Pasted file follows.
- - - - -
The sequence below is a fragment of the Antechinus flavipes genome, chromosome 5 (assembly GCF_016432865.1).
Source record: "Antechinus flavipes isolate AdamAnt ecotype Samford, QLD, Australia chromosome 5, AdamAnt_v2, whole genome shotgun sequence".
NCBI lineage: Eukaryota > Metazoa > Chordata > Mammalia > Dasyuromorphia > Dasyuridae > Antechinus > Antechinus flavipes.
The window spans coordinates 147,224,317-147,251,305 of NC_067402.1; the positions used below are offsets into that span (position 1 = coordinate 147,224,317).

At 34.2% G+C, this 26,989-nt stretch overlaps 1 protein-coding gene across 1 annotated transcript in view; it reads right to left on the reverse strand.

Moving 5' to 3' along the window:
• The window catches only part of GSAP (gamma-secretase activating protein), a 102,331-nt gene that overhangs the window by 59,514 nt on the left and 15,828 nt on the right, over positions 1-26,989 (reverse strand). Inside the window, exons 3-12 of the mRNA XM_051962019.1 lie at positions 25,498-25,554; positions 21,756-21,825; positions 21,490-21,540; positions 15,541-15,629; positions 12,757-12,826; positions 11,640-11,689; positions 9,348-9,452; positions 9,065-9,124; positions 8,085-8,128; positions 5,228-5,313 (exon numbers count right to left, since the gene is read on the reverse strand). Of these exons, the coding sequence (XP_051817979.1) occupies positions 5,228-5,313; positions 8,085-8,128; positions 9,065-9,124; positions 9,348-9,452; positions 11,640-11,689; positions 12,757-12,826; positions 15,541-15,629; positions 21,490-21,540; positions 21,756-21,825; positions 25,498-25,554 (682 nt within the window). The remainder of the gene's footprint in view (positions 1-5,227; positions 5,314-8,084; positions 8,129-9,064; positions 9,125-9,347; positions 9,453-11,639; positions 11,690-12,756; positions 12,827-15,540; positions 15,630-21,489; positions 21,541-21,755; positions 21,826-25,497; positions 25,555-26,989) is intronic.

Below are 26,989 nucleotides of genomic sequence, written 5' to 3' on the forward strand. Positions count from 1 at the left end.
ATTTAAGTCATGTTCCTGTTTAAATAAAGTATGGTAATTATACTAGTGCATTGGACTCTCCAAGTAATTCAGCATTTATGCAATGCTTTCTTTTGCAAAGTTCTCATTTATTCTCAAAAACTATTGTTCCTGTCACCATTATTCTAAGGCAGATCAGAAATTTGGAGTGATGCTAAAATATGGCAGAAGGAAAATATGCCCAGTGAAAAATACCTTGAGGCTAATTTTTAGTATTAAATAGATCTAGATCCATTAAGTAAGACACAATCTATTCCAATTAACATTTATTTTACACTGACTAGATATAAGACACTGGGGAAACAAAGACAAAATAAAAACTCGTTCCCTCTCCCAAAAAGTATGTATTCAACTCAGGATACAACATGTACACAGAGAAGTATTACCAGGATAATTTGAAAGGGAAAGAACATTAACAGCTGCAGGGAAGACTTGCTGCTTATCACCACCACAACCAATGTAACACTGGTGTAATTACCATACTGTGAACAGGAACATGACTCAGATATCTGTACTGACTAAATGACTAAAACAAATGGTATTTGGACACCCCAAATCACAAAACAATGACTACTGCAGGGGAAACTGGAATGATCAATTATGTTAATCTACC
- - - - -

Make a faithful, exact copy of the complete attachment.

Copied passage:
The sequence below is a fragment of the Antechinus flavipes genome, chromosome 5 (assembly GCF_016432865.1).
Source record: "Antechinus flavipes isolate AdamAnt ecotype Samford, QLD, Australia chromosome 5, AdamAnt_v2, whole genome shotgun sequence".
NCBI lineage: Eukaryota > Metazoa > Chordata > Mammalia > Dasyuromorphia > Dasyuridae > Antechinus > Antechinus flavipes.
The window spans coordinates 147,224,317-147,251,305 of NC_067402.1; the positions used below are offsets into that span (position 1 = coordinate 147,224,317).

At 34.2% G+C, this 26,989-nt stretch overlaps 1 protein-coding gene across 1 annotated transcript in view; it reads right to left on the reverse strand.

Moving 5' to 3' along the window:
• The window catches only part of GSAP (gamma-secretase activating protein), a 102,331-nt gene that overhangs the window by 59,514 nt on the left and 15,828 nt on the right, over positions 1-26,989 (reverse strand). Inside the window, exons 3-12 of the mRNA XM_051962019.1 lie at positions 25,498-25,554; positions 21,756-21,825; positions 21,490-21,540; positions 15,541-15,629; positions 12,757-12,826; positions 11,640-11,689; positions 9,348-9,452; positions 9,065-9,124; positions 8,085-8,128; positions 5,228-5,313 (exon numbers count right to left, since the gene is read on the reverse strand). Of these exons, the coding sequence (XP_051817979.1) occupies positions 5,228-5,313; positions 8,085-8,128; positions 9,065-9,124; positions 9,348-9,452; positions 11,640-11,689; positions 12,757-12,826; positions 15,541-15,629; positions 21,490-21,540; positions 21,756-21,825; positions 25,498-25,554 (682 nt within the window). The remainder of the gene's footprint in view (positions 1-5,227; positions 5,314-8,084; positions 8,129-9,064; positions 9,125-9,347; positions 9,453-11,639; positions 11,690-12,756; positions 12,827-15,540; positions 15,630-21,489; positions 21,541-21,755; positions 21,826-25,497; positions 25,555-26,989) is intronic.

Below are 26,989 nucleotides of genomic sequence, written 5' to 3' on the forward strand. Positions count from 1 at the left end.
ATTTAAGTCATGTTCCTGTTTAAATAAAGTATGGTAATTATACTAGTGCATTGGACTCTCCAAGTAATTCAGCATTTATGCAATGCTTTCTTTTGCAAAGTTCTCATTTATTCTCAAAAACTATTGTTCCTGTCACCATTATTCTAAGGCAGATCAGAAATTTGGAGTGATGCTAAAATATGGCAGAAGGAAAATATGCCCAGTGAAAAATACCTTGAGGCTAATTTTTAGTATTAAATAGATCTAGATCCATTAAGTAAGACACAATCTATTCCAATTAACATTTATTTTACACTGACTAGATATAAGACACTGGGGAAACAAAGACAAAATAAAAACTCGTTCCCTCTCCCAAAAAGTATGTATTCAACTCAGGATACAACATGTACACAGAGAAGTATTACCAGGATAATTTGAAAGGGAAAGAACATTAACAGCTGCAGGGAAGACTTGCTGCTTATCACCACCACAACCAATGTAACACTGGTGTAATTACCATACTGTGAACAGGAACATGACTCAGATATCTGTACTGACTAAATGACTAAAACAAATGGTATTTGGACACCCCAAATCACAAAACAATGACTACTGCAGGGGAAACTGGAATGATCAATTATGTTAATCTACC